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BIM standards: What’s the latest?

If you work within a BIM environment across engineering and construction, you’ll know the importance of keeping up to date with the latest BIM standards. But sometimes, figuring out exactly what the latest standards are can be confusing. We’ve prepared this article to help you find out just that, without having to scroll hundreds of pages to get there.

PAS 1192-2 is in the past

Depending on the type of asset and the phase of the project, you may need to look at one set of standards or another. During the past decade, PAS 1192-2:2013 was the most common standard. It was applicable to most architectural and engineering projects, from concept design all the way through to construction. Although many people in the industry still use and refer to this standard, you may be surprised to find out that it was superseded in January 2019.

PAS 1192-2 was the first standard to define BIM Level 2 in detail. This Publicly Available Specification was always meant to be a provisional standard to help professionals with the implementation of BIM until an international specification was developed. But now, the latest BIM standard for engineering and construction projects is BS EN ISO 19650. This new international standard is the replacement of the well-known PAS 1192-2. The aim of the ISO standard is to expand on the concepts and processes introduced by PAS 1192. It also seeks international consistency in the approach and naming conventions for BIM.

Key changes in ISO 19650

BS EN ISO 19650 introduces many changes to the concepts previously included in PAS 1192. Contractual relationships now adopt new terminologies. The previous ‘Employer’ is now referred to as ‘Appointing Party’. ‘Principal Supplier’ or ‘Principal Contractor’ are now ‘Lead Appointed Party.’ Finally, ‘suppliers’ and ‘contractors’ are ‘Appointed Parties.’ These changes seek consistency in the international convention, but it introduces a level of uncertainty on UK law compatibility which is yet to be clarified.

The information types terminology has changed. ‘Graphical information’ in PAS 1192 is now ‘geometric information’ in ISO 19650. ‘Non-graphical information’ in the old standard is now ‘alphanumeric’ or ‘non-geometric information’. On the other hand, the term and use case for ‘documentation’ has been retained.

Less confusion in the latest BIM standards

Acronyms have been removed wherever possible. This is to reduce confusion, which is especially important for an international standard. Different countries and sectors were using the same acronyms for different purposes. In a previous post about the Level of Detail we explained more about this.

Level of Information Need replaces the previous LOD/LOI/LOMD. As explained above, in order to minimise confusion and to find a standardised terminology, the acronyms LOD (Level Of Detail), LOI (Level Of Information) and LOMD (Level Of Model Development) have been removed. In the latest BIM standard, we can only find Level of Information Need (note it does not allow the use of LOIN or LIN to refer to this term). This Level of Information Need gives equal importance to alphanumeric and geometric information.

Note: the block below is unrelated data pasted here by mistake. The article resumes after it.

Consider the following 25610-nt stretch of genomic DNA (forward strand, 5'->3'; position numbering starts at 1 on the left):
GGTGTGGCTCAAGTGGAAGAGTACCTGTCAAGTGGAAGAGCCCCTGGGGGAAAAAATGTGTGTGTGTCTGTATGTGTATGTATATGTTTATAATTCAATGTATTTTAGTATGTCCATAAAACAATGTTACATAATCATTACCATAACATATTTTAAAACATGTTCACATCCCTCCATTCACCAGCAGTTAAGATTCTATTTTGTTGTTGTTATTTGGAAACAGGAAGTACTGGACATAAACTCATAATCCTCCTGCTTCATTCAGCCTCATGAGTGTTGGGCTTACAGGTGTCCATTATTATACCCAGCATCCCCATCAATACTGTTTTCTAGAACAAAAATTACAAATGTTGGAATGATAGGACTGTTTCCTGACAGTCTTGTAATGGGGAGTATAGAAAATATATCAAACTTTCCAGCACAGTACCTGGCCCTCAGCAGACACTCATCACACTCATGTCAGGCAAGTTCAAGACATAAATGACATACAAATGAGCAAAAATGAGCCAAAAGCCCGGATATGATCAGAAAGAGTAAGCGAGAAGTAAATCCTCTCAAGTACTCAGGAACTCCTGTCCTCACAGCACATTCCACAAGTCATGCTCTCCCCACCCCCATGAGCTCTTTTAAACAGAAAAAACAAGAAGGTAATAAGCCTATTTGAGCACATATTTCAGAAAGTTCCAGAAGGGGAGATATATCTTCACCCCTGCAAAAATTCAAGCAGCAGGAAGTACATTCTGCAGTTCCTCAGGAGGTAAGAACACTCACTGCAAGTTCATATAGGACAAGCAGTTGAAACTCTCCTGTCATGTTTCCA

Say goodbye to BIM Level 2

BIM Stages now replace the previous BIM Levels. This means technically BIM Level 2 no longer exists. In fact, it is now BIM Stage 2. However, BIM implementation represents a challenge for many companies and professionals in the engineering and construction sectors. With many professionals still trying to get up to speed with PAS 1192, we will still hear ‘BIM Level 2’ for several years, until everybody is on board with the latest BIM standards.

There have been significant changes to the information management process. ISO 19650, in combination with PAS 1192-3, now sets out the specification for information management in the operational phase of assets. It puts more responsibility on the Appointing Party (previously the ‘Employer’).

There have also been important changes to the hierarchy of information requirements. Previously, in PAS 1192-2, the main document for information requirements was the Employer’s Information Requirements. Now, in ISO 19650, there have been several additions, with a greater emphasis on the Appointing Parties to plan better pre-tender. Firstly, they need an Organisational Information Requirements document. This generic document contributes to the development of Project Information Requirements, which are specific for each project. Additionally, Appointing Parties must have Asset Information Requirements. This document contributes to the Exchange Information Requirements, which is also project specific.

In summary, if you want to keep up to date with the latest BIM Standards, we recommend obtaining a copy of ISO 19650 to explore the above in more detail

And if you’ve already started using ISO 19650, what other key changes did you find? Let us know if you think we’ve missed anything of note in the comments below!


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